All's Well that Ends Well

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Parolles Character Analysis

A friend of Bertram, Parolles is a deceitful, tricky character. Bertram trusts him early on in the play, even though Lafew and other French noblemen try to warn him that Parolles is a liar. Parolles brags about his bravery in war, but in Florence is proved to be actually a coward, when a group of French soldiers kidnap him and pretend to be enemy forces. Parolles almost immediately promises to divulge military secrets and betray Bertram in order to save his own life. When Bertram learns of Parolles’ true character, he leaves his former friend behind. By the end of the play, Parolles has fallen significantly in society, and must beg Lafew to let him serve him.

Parolles Quotes in All's Well that Ends Well

The All's Well that Ends Well quotes below are all either spoken by Parolles or refer to Parolles. For each quote, you can also see the other characters and themes related to it (each theme is indicated by its own dot and icon, like this one:
Virginity, Sex, and Marriage Theme Icon
). Note: all page and citation info for the quotes below refers to the Simon & Schuster edition of All's Well that Ends Well published in 2006.
Act 1, Scene 1 Quotes

Parolles:
Are you meditating on virginity?

Helen:
Ay. You have some stain of soldier in you; let me ask you a question. Man is enemy to virginity. How may we barricado it against him?

Parolles:
Keep him out.

Helen:
But he assails, and our virginity, though valiant in the defense, yet is weak. Unfold to us some warlike resistance.

Parolles:
There is none. Man setting down before you will undermine you and blow you up.

Helen:
Bless our poor virginity from underminers and blowers-up! Is there no military policy how virgins might blow up men?

Parolles:
Virginity being blown down, man will quicklier be blown up.

Related Characters: Helen (speaker), Parolles (speaker)
Page Number: 1.1.115-129
Explanation and Analysis:

After Helen's mournful speech about Bertram, her next dialogue with Parolles strikes a very different tone, as they banter about the subject of virginity. Although their retorts may seem simply bawdy and comic, they actually bring up a vital theme: the close connection, within All's Well That Ends Well, between love and war.

As Parolles and Helen discuss relations between men and women, they consistently use warlike metaphors to express themselves. In fact, they describe the entire act of losing one's virginity as a siege that ends only when (presumably female) virginity is at last "blown down."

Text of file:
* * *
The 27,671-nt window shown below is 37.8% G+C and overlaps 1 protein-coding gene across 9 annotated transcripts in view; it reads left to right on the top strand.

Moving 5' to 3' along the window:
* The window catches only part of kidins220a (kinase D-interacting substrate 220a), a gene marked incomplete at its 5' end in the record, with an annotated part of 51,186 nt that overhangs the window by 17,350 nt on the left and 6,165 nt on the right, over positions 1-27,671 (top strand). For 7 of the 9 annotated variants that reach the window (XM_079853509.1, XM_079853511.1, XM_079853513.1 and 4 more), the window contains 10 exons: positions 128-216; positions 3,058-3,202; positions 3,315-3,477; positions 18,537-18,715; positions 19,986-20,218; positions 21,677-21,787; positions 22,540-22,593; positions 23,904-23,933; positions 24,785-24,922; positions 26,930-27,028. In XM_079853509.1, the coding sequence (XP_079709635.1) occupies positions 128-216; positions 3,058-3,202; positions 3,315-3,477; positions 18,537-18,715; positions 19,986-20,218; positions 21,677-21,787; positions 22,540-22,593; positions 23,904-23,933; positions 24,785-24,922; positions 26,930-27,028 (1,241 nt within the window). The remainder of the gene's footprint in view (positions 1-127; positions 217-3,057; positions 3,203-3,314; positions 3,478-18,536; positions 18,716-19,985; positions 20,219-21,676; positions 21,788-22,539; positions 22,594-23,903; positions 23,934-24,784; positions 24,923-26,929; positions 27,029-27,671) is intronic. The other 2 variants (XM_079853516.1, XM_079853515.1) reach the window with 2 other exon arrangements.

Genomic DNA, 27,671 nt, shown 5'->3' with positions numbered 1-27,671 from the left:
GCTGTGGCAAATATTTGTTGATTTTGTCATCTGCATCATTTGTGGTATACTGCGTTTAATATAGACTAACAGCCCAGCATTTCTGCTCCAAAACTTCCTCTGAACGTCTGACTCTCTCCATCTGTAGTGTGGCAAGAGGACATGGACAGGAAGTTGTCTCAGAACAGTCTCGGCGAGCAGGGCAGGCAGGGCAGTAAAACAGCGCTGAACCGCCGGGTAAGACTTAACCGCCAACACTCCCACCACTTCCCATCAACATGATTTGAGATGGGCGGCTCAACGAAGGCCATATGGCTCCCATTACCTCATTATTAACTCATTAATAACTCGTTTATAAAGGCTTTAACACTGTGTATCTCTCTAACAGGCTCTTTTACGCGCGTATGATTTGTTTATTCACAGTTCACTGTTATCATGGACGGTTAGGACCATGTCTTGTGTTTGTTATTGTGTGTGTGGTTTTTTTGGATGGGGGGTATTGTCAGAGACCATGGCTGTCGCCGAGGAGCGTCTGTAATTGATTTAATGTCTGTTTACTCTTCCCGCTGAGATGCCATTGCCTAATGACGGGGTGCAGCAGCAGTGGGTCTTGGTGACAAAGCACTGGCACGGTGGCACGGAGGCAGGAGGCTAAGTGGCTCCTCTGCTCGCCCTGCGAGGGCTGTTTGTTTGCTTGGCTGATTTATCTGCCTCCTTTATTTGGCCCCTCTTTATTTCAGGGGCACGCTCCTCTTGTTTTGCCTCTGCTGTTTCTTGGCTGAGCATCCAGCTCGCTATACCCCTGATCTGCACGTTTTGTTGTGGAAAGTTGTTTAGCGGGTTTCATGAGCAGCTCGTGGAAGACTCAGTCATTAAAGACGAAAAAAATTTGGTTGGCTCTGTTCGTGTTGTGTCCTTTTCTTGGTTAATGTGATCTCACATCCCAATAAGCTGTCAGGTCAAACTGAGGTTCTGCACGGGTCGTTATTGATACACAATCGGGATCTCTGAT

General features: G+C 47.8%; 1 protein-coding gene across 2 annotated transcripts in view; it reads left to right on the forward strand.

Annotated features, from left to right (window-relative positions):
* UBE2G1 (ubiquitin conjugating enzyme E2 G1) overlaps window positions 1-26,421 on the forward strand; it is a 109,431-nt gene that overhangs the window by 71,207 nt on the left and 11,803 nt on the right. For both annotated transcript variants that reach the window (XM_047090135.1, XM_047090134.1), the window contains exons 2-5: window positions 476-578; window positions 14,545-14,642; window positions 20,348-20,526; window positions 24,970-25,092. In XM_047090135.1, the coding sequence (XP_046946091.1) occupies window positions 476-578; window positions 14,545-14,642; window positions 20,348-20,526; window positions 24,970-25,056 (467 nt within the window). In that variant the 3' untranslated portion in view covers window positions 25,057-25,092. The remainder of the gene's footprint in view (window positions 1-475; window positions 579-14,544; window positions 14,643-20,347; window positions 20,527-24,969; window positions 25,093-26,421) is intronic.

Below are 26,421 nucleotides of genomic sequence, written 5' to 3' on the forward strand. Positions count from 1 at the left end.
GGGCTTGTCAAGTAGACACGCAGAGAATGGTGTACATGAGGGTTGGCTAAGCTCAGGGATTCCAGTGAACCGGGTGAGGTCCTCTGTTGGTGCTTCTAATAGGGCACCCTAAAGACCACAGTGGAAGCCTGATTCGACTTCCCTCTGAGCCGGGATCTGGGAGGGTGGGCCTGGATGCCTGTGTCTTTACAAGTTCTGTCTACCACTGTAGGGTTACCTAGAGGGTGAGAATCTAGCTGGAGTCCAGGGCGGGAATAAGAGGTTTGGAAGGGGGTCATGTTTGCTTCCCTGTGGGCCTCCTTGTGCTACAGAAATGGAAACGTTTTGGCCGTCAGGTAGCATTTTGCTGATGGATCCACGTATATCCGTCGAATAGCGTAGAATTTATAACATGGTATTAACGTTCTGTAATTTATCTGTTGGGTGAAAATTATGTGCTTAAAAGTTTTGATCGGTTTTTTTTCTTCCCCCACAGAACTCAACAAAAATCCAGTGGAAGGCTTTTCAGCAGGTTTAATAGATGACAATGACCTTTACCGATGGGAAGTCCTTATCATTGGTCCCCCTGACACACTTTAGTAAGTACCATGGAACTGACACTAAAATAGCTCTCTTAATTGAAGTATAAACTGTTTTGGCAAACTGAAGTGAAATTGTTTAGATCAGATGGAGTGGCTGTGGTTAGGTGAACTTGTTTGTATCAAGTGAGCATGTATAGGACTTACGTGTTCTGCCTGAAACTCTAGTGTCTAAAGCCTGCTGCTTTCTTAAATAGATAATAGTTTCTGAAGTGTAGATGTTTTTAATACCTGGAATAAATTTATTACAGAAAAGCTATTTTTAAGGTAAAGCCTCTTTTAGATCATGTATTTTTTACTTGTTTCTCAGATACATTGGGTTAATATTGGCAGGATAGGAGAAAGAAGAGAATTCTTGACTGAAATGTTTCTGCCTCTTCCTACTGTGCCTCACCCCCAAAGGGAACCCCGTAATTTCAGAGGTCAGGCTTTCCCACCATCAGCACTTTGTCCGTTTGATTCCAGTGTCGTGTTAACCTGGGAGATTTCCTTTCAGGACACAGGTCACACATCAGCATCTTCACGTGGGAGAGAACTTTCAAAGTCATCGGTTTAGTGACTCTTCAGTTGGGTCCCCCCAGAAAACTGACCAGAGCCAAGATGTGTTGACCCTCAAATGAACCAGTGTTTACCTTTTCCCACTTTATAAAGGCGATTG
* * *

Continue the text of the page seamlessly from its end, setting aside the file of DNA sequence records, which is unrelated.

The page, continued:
Although she claims to be a meek and modest maiden, it is important to note that Helen is not shocked or frightened by Parolles' vulgar talk. Instead, she meets him on his own turf, challenging his wit with sharp replies of her own, and proving herself a master of metaphor and language. 

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Virginity, like an old courtier, wears her cap out of fashion, richly suited but unsuitable, just like the brooch and the toothpick, which wear not now. . . . And your virginity, your old virginity, is like one of our French withered pears: it looks ill, it eats dryly; marry, ‘tis a withered pear. It was formerly better; marry, yet ‘tis a withered pear. Will you anything with it?

Related Characters: Parolles (speaker), Helen
Page Number: 1.1.161-170
Explanation and Analysis:

As he continues his banter about virginity with Helen, Parolles launches into a long explanation of the definition of virginity. Trying to explain to Helen why maidens should attempt to lose their virginities, he explains that virginity is like "an old courtier" who is out of fashion. He then compares it to "a withered pear" that "looks ill" and is dry. Finally, he asks Helen why she wants to keep it.

In this speech, we see how contradictory the idea of virginity is in this play, and how obsessed the characters are with it. On one hand, characters like Parolles selfishly want women to give up their virginities. On the other hand, unmarried women who are not virgins are thought of as little better than prostitutes. For a poor, unmarried woman like Helen, the situation appears to be lose-lose. 

Act 2, Scene 1 Quotes

Lafew:
I have seen a medicine
That’s able to breathe life into a stone,
Quicken a rock, and make you dance canary
With sprightly fire and motion, whose simple touch
Is powerful to araise King Pippen, nay,
To give great Charlemagne a pen in ‘s hand
And write to her a love line.

King:
What “her” is this?

Lafew:
Why, Doctor She. My lord, there’s one arrived,
If you will see her. Now, by my faith and honor,
If seriously I may convey my thoughts
In this my light deliverance, I have spoke
With one that in her sex, her years, profession,
Wisdom, and constancy hath amazed me more
Than I dare blame my weakness. Will you see her—
For that is her demand—and know her business?
That done, laugh well at me.

King:
Now, good Lafew,
Bring in the admiration, that we with thee
May spend our wonder too, or take off thine
By wond’ring how thou took’st it.

Related Characters: The King of France (speaker), Parolles (speaker), Helen
Page Number: 2.1.84-104
Explanation and Analysis: